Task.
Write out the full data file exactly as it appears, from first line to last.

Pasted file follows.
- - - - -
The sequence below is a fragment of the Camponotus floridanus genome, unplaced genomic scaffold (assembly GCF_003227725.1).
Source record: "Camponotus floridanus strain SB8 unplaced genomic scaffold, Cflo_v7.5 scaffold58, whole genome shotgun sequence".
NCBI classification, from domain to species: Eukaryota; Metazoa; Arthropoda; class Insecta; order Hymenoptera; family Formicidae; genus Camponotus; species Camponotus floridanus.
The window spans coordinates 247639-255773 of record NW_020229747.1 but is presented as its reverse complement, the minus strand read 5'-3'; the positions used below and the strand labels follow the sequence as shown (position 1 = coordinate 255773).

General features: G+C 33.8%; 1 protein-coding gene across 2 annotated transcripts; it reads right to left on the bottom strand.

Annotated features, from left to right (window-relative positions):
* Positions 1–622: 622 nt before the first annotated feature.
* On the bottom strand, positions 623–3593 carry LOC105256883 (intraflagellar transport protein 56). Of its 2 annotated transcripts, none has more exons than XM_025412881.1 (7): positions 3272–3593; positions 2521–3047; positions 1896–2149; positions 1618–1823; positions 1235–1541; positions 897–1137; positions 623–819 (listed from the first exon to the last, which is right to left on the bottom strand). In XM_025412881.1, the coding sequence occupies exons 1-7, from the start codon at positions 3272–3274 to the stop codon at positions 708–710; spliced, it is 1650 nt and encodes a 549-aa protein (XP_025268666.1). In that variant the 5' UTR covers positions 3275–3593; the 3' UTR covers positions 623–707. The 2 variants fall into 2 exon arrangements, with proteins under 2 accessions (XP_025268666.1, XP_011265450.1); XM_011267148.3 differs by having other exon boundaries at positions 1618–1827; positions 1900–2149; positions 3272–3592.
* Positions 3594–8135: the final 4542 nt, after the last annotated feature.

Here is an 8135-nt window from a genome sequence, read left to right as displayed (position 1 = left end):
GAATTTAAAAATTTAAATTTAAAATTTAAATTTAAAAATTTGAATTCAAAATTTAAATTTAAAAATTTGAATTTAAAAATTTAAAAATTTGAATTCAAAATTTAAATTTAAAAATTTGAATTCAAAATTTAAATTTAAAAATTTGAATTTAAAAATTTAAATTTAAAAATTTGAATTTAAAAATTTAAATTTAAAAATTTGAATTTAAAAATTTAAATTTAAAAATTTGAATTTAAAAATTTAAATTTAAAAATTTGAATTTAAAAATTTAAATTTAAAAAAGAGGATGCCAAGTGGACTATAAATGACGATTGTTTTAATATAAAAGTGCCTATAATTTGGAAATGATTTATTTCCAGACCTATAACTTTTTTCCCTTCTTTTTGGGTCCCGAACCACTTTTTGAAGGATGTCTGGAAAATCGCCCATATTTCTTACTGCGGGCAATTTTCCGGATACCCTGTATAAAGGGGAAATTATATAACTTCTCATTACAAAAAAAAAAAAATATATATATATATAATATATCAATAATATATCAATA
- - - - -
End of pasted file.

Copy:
The sequence below is a fragment of the Camponotus floridanus genome, unplaced genomic scaffold (assembly GCF_003227725.1).
Source record: "Camponotus floridanus strain SB8 unplaced genomic scaffold, Cflo_v7.5 scaffold58, whole genome shotgun sequence".
NCBI classification, from domain to species: Eukaryota; Metazoa; Arthropoda; class Insecta; order Hymenoptera; family Formicidae; genus Camponotus; species Camponotus floridanus.
The window spans coordinates 247639-255773 of record NW_020229747.1 but is presented as its reverse complement, the minus strand read 5'-3'; the positions used below and the strand labels follow the sequence as shown (position 1 = coordinate 255773).

General features: G+C 33.8%; 1 protein-coding gene across 2 annotated transcripts; it reads right to left on the bottom strand.

Annotated features, from left to right (window-relative positions):
* Positions 1–622: 622 nt before the first annotated feature.
* On the bottom strand, positions 623–3593 carry LOC105256883 (intraflagellar transport protein 56). Of its 2 annotated transcripts, none has more exons than XM_025412881.1 (7): positions 3272–3593; positions 2521–3047; positions 1896–2149; positions 1618–1823; positions 1235–1541; positions 897–1137; positions 623–819 (listed from the first exon to the last, which is right to left on the bottom strand). In XM_025412881.1, the coding sequence occupies exons 1-7, from the start codon at positions 3272–3274 to the stop codon at positions 708–710; spliced, it is 1650 nt and encodes a 549-aa protein (XP_025268666.1). In that variant the 5' UTR covers positions 3275–3593; the 3' UTR covers positions 623–707. The 2 variants fall into 2 exon arrangements, with proteins under 2 accessions (XP_025268666.1, XP_011265450.1); XM_011267148.3 differs by having other exon boundaries at positions 1618–1827; positions 1900–2149; positions 3272–3592.
* Positions 3594–8135: the final 4542 nt, after the last annotated feature.

Here is an 8135-nt window from a genome sequence, read left to right as displayed (position 1 = left end):
GAATTTAAAAATTTAAATTTAAAATTTAAATTTAAAAATTTGAATTCAAAATTTAAATTTAAAAATTTGAATTTAAAAATTTAAAAATTTGAATTCAAAATTTAAATTTAAAAATTTGAATTCAAAATTTAAATTTAAAAATTTGAATTTAAAAATTTAAATTTAAAAATTTGAATTTAAAAATTTAAATTTAAAAATTTGAATTTAAAAATTTAAATTTAAAAATTTGAATTTAAAAATTTAAATTTAAAAATTTGAATTTAAAAATTTAAATTTAAAAAAGAGGATGCCAAGTGGACTATAAATGACGATTGTTTTAATATAAAAGTGCCTATAATTTGGAAATGATTTATTTCCAGACCTATAACTTTTTTCCCTTCTTTTTGGGTCCCGAACCACTTTTTGAAGGATGTCTGGAAAATCGCCCATATTTCTTACTGCGGGCAATTTTCCGGATACCCTGTATAAAGGGGAAATTATATAACTTCTCATTACAAAAAAAAAAAAATATATATATATATAATATATCAATAATATATCAATA